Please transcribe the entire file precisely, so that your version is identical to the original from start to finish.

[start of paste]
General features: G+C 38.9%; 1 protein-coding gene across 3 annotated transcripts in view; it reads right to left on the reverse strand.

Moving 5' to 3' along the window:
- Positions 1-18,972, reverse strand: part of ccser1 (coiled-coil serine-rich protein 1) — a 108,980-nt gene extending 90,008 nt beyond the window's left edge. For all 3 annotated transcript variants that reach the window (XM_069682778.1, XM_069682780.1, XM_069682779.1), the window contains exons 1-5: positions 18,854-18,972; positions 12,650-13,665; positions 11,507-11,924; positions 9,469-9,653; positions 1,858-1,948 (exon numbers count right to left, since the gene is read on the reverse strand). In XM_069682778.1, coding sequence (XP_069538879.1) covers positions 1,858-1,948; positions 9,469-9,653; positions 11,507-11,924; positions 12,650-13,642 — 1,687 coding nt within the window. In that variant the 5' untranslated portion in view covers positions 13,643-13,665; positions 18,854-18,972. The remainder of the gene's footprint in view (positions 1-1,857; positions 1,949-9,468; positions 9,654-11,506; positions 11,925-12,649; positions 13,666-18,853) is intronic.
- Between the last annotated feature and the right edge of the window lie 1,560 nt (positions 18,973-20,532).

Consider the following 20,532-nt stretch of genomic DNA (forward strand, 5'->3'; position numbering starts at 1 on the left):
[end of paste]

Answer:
General features: G+C 38.9%; 1 protein-coding gene across 3 annotated transcripts in view; it reads right to left on the reverse strand.

Moving 5' to 3' along the window:
- Positions 1-18,972, reverse strand: part of ccser1 (coiled-coil serine-rich protein 1) — a 108,980-nt gene extending 90,008 nt beyond the window's left edge. For all 3 annotated transcript variants that reach the window (XM_069682778.1, XM_069682780.1, XM_069682779.1), the window contains exons 1-5: positions 18,854-18,972; positions 12,650-13,665; positions 11,507-11,924; positions 9,469-9,653; positions 1,858-1,948 (exon numbers count right to left, since the gene is read on the reverse strand). In XM_069682778.1, coding sequence (XP_069538879.1) covers positions 1,858-1,948; positions 9,469-9,653; positions 11,507-11,924; positions 12,650-13,642 — 1,687 coding nt within the window. In that variant the 5' untranslated portion in view covers positions 13,643-13,665; positions 18,854-18,972. The remainder of the gene's footprint in view (positions 1-1,857; positions 1,949-9,468; positions 9,654-11,506; positions 11,925-12,649; positions 13,666-18,853) is intronic.
- Between the last annotated feature and the right edge of the window lie 1,560 nt (positions 18,973-20,532).

Consider the following 20,532-nt stretch of genomic DNA (forward strand, 5'->3'; position numbering starts at 1 on the left):